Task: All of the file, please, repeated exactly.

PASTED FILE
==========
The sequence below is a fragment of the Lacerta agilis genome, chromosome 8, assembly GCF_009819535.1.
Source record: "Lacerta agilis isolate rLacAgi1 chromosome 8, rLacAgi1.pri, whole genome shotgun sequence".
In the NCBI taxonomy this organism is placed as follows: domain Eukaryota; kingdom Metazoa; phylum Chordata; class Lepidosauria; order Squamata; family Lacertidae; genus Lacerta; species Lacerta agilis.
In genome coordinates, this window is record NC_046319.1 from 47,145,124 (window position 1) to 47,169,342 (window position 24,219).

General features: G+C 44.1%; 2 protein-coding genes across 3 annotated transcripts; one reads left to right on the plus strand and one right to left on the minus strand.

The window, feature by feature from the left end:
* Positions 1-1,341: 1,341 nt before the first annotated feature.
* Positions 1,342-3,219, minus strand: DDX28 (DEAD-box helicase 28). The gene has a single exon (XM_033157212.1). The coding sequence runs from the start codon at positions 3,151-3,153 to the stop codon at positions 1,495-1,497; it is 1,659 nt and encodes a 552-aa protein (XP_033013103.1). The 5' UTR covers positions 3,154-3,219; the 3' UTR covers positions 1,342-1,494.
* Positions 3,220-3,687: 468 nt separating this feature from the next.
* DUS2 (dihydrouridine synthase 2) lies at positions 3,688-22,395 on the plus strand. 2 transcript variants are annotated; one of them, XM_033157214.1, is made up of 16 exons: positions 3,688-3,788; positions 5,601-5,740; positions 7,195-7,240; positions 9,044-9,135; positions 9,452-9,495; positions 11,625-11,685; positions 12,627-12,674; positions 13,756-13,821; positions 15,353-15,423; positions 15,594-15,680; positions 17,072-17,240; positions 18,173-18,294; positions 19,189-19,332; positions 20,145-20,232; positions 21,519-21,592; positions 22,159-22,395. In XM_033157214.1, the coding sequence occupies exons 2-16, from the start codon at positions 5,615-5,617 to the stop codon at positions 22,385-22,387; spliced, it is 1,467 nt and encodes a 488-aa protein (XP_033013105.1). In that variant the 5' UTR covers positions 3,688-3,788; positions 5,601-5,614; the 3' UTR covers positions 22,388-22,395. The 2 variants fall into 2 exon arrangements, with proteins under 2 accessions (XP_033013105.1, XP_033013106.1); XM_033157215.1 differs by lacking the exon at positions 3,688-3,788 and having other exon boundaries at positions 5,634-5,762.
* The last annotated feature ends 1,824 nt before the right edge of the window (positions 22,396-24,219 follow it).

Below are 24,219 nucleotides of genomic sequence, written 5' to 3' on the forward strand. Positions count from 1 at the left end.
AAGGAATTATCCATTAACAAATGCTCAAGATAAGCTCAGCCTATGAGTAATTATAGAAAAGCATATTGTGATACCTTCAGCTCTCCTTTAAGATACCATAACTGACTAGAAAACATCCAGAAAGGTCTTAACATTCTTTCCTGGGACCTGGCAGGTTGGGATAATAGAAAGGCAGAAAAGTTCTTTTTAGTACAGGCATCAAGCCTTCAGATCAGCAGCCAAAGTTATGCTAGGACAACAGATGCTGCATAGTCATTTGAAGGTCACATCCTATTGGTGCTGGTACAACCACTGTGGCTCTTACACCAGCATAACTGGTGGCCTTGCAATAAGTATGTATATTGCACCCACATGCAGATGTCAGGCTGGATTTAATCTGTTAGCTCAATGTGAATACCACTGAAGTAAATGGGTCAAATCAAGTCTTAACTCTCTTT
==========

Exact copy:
The sequence below is a fragment of the Lacerta agilis genome, chromosome 8, assembly GCF_009819535.1.
Source record: "Lacerta agilis isolate rLacAgi1 chromosome 8, rLacAgi1.pri, whole genome shotgun sequence".
In the NCBI taxonomy this organism is placed as follows: domain Eukaryota; kingdom Metazoa; phylum Chordata; class Lepidosauria; order Squamata; family Lacertidae; genus Lacerta; species Lacerta agilis.
In genome coordinates, this window is record NC_046319.1 from 47,145,124 (window position 1) to 47,169,342 (window position 24,219).

General features: G+C 44.1%; 2 protein-coding genes across 3 annotated transcripts; one reads left to right on the plus strand and one right to left on the minus strand.

The window, feature by feature from the left end:
* Positions 1-1,341: 1,341 nt before the first annotated feature.
* Positions 1,342-3,219, minus strand: DDX28 (DEAD-box helicase 28). The gene has a single exon (XM_033157212.1). The coding sequence runs from the start codon at positions 3,151-3,153 to the stop codon at positions 1,495-1,497; it is 1,659 nt and encodes a 552-aa protein (XP_033013103.1). The 5' UTR covers positions 3,154-3,219; the 3' UTR covers positions 1,342-1,494.
* Positions 3,220-3,687: 468 nt separating this feature from the next.
* DUS2 (dihydrouridine synthase 2) lies at positions 3,688-22,395 on the plus strand. 2 transcript variants are annotated; one of them, XM_033157214.1, is made up of 16 exons: positions 3,688-3,788; positions 5,601-5,740; positions 7,195-7,240; positions 9,044-9,135; positions 9,452-9,495; positions 11,625-11,685; positions 12,627-12,674; positions 13,756-13,821; positions 15,353-15,423; positions 15,594-15,680; positions 17,072-17,240; positions 18,173-18,294; positions 19,189-19,332; positions 20,145-20,232; positions 21,519-21,592; positions 22,159-22,395. In XM_033157214.1, the coding sequence occupies exons 2-16, from the start codon at positions 5,615-5,617 to the stop codon at positions 22,385-22,387; spliced, it is 1,467 nt and encodes a 488-aa protein (XP_033013105.1). In that variant the 5' UTR covers positions 3,688-3,788; positions 5,601-5,614; the 3' UTR covers positions 22,388-22,395. The 2 variants fall into 2 exon arrangements, with proteins under 2 accessions (XP_033013105.1, XP_033013106.1); XM_033157215.1 differs by lacking the exon at positions 3,688-3,788 and having other exon boundaries at positions 5,634-5,762.
* The last annotated feature ends 1,824 nt before the right edge of the window (positions 22,396-24,219 follow it).

Below are 24,219 nucleotides of genomic sequence, written 5' to 3' on the forward strand. Positions count from 1 at the left end.
AAGGAATTATCCATTAACAAATGCTCAAGATAAGCTCAGCCTATGAGTAATTATAGAAAAGCATATTGTGATACCTTCAGCTCTCCTTTAAGATACCATAACTGACTAGAAAACATCCAGAAAGGTCTTAACATTCTTTCCTGGGACCTGGCAGGTTGGGATAATAGAAAGGCAGAAAAGTTCTTTTTAGTACAGGCATCAAGCCTTCAGATCAGCAGCCAAAGTTATGCTAGGACAACAGATGCTGCATAGTCATTTGAAGGTCACATCCTATTGGTGCTGGTACAACCACTGTGGCTCTTACACCAGCATAACTGGTGGCCTTGCAATAAGTATGTATATTGCACCCACATGCAGATGTCAGGCTGGATTTAATCTGTTAGCTCAATGTGAATACCACTGAAGTAAATGGGTCAAATCAAGTCTTAACTCTCTTT